Our last day in Seoul was a relaxing one. We got off to a slow start, Googling a breakfast venue in Itaewon called Root. Our cab driver, a very patient and kind man, navigated the confusing streets for well over 20 minutes before dropping us at a road that Alexa’s map said looked promising. The driver had shut off the meter halfway through the journey, so I expected some arguing, but he instead tried to refuse the full payment, apparently feeling guilty for getting lost. Crazy. (We obviously did not accept his money.)
Based on everything else we’d experienced on the trip, we’d steeled ourselves for the fact that Root might not be open — but it was! The restaurant specialized in avocado dishes, and it didn’t disappoint. We had another nice, long conversation at a table by an open window, where a cool breeze drifted in.
Itaewon is definitely an area worth exploring more, but we had other things to do. We’d chosen Itaewon because Alexa had researched a vet that was apparently located there.
She and David are off to Switzerland next year, and the most difficult part of the move has been their cat, Burg. Burg will be staying in a Swiss cattery for some time, but requires a feline leukemia vaccine before he can be admitted. (How come there’s a vaccine for cat leukemia, and not for human leukemia?)
The vaccine is not available in the Philippines…but it is available in Korea. We’d need to make a stop at the vet. Alexa had downloaded Naver and located the vet on the map, and thus began a long journey through the neighborhoods of Itaewon we may never have seen otherwise. By the time we arrived at the vet, sweaty and sufficiently worked out from strolling up and down hills, we were grateful for any blast of air conditioning we could get.
Of course, it was the wrong vet. They had no idea what we were talking about, so Alexa expertly did some Googling and found another vet just down the road that happened to be the one with the vaccine.
“How is it that there are two vets on the same road, and they don’t know about each other?” she wondered.
This was a great question, and one we knew we would not find an answer to. We left with the vaccine on ice and took a cab back to our hotel.
As avid coffee lovers, Alexa and I decided to check out one of the many coffee establishments around the neighborhood. There was one downstairs in our hotel, strangely named “Angel-In-Us”, that sold $5 coffees. For a chain, it was delicious. And while restaurants close at 10pm in Korea, cafes are open all night, it seems. Korean study culture demands it.
At 1am, you could be walking home and pass by a cafe that’s more packed than a bar, with people hunched over computers, sipping coffee. Amazing.
Alexa had researched a place down the road called Caffe Themselves, an industrial-looking interior with a second floor.
“Apparently the baristas are amazing and know their coffee,” she said.
We brought our books (Alexa: the Pulitzer-winning Less, me: Crazy Rich Asians, which I’d borrowed from Alexa) and settled down on the second floor with our coffees. I know, part of travel is seeing everything you can possibly see about a place, but sometimes it’s nice to enjoy some down time and a good read.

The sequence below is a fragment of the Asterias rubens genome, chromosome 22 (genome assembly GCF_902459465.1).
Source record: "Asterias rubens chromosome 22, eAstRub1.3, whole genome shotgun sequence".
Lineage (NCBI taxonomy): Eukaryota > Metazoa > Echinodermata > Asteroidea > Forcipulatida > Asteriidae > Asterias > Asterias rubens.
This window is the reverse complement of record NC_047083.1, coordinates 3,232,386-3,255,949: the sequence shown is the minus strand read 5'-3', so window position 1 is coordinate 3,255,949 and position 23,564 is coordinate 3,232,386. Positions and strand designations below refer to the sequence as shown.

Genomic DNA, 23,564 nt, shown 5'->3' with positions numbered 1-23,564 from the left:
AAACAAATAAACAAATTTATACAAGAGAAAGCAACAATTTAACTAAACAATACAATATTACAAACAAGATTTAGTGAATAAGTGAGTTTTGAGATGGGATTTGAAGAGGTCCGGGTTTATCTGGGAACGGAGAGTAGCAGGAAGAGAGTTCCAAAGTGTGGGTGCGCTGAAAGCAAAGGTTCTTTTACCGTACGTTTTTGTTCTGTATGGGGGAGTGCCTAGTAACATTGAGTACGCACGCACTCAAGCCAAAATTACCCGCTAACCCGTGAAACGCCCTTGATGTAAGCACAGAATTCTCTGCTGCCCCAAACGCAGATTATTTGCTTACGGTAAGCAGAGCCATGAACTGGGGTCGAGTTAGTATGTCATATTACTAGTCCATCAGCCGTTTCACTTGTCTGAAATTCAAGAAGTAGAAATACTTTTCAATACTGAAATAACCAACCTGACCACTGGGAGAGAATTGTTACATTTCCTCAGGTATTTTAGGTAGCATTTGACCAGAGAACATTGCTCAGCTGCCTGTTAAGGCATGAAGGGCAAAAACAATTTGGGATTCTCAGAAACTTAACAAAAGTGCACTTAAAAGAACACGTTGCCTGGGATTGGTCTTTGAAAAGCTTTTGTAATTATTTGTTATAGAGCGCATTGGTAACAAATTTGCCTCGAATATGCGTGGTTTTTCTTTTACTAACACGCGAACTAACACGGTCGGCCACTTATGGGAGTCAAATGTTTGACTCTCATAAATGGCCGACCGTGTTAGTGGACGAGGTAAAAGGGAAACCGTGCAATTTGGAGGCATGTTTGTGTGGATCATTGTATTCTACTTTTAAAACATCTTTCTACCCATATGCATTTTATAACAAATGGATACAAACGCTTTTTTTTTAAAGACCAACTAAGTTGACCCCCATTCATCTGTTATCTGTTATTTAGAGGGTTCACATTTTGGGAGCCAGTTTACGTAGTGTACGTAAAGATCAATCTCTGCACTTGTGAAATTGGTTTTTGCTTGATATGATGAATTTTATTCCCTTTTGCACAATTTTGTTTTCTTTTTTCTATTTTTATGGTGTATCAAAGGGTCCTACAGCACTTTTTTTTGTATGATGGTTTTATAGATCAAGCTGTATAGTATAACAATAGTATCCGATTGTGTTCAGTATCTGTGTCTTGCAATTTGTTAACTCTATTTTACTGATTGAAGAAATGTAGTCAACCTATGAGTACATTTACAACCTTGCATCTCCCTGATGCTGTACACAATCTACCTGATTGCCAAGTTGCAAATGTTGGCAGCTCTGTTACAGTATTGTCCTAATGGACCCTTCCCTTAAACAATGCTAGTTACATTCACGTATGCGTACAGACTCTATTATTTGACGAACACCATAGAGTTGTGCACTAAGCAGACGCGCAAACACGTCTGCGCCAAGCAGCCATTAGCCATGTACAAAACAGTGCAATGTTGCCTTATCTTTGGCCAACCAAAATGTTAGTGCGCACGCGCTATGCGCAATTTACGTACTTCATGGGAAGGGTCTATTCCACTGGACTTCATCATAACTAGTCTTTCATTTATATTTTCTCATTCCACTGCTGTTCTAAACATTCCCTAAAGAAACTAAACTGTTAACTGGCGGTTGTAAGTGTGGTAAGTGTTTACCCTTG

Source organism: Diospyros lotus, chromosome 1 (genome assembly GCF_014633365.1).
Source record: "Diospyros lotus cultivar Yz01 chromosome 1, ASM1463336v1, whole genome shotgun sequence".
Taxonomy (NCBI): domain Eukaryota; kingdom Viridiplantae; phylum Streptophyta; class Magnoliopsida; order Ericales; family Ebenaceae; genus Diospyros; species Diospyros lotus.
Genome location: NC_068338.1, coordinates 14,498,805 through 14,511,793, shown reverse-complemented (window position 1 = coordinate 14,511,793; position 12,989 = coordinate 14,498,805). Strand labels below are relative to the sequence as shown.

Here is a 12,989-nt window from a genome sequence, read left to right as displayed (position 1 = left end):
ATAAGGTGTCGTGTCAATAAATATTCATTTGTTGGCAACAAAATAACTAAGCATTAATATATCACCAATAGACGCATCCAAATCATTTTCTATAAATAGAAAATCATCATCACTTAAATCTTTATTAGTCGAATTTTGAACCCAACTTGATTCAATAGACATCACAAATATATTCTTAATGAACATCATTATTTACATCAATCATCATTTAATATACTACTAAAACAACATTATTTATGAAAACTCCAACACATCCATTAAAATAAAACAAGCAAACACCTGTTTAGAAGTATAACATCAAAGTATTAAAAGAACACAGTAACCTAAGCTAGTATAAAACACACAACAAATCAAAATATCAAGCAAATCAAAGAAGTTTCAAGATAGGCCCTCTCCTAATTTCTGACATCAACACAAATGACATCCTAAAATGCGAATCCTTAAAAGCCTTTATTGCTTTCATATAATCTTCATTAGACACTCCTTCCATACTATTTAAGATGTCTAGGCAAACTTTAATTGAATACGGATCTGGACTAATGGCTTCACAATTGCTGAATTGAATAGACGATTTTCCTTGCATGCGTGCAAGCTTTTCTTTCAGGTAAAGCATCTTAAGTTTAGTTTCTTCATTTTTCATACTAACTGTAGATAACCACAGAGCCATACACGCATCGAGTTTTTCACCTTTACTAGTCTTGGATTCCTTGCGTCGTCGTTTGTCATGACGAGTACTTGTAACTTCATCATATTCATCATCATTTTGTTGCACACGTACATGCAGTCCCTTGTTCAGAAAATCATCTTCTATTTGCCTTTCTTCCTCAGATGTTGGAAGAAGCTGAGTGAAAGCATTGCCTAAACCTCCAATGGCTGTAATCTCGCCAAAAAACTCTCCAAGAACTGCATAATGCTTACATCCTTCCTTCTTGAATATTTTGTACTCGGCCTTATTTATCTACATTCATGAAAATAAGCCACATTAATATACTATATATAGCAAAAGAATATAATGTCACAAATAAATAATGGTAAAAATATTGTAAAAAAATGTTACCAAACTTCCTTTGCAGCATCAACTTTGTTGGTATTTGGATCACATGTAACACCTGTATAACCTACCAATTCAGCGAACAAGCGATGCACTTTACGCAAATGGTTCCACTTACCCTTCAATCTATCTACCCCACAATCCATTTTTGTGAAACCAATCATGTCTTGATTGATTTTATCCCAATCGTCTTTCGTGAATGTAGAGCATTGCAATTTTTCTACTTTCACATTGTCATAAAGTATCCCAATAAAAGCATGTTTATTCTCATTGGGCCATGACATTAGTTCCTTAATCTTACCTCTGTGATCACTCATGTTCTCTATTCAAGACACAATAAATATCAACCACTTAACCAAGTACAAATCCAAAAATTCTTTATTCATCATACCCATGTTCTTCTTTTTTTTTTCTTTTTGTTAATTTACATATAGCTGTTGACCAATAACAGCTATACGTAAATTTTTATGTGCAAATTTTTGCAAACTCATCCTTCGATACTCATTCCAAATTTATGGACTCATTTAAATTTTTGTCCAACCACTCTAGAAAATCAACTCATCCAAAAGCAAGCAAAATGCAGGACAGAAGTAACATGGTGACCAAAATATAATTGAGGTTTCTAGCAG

And the only time that Alexa and I see each other in Manila is in the hallway between classes, where conversation is school-related. Sure, we’ve had our share of pedicures and yoga classes, but it’s totally different to travel with someone and spend every hour together. You’d think you might get tired of each other, but our conversations only seemed to get better and better.
For dinner, we considered going to Gangnam, but we were also both keen to try some good bibimbap. We’d had some on the plane, and it didn’t seem fair for that to be our sole bibimbap experience in Seoul. (Ha, ha.)
Alexa found a rave restaurant through some Google searches, called Bear Who Eats Greens (or, according to the Internet, Veggie Eating Bear). Located in Hongdae, it seemed like we were recreating our first night’s misadventure.
This time, we showered and left earlier, using our new map app to locate the correct street. And, somehow, we found it. The ambiance was immediately striking. The front resembled an old mansion, with a trickling fountain and sprawling garden outside. We sat at one of the small tables in the courtyard and ordered.
“You need to sit inside,” our waitress said. “Not enough space here.”
We relocated to a larger table, and immediately saw how necessary it was. We’d ordered Korean pancakes and two individual bibimbap meals, and it was a lot. I’d told a friend that we were seeking bibimbap, and he’d replied with, “That’s like going to America and eating scrambled eggs.”
I’m here to tell you that it is not. It was the perfect final meal for our time in Korea.
The restaurant was closing as we paid our bill, and an elderly woman emerged from the kitchen, smiling. She asked if the food was good.
We both eagerly replied that it was amazing. While I was in the bathroom, she apparently rubbed Alexa’s belly and laughed. As we left the restaurant, she waved to us from the stairs.
How much more perfect could an evening be?
And to top it all off, we hailed a cab in a matter of minutes.
While I’m not sure I could live in Seoul, I could definitely go back. I’m always hungry, and it’s pretty clear that the food there is especially good. Plus, it’s only a 4-hour flight.
Until next time, Seoul.
Categories: South Korea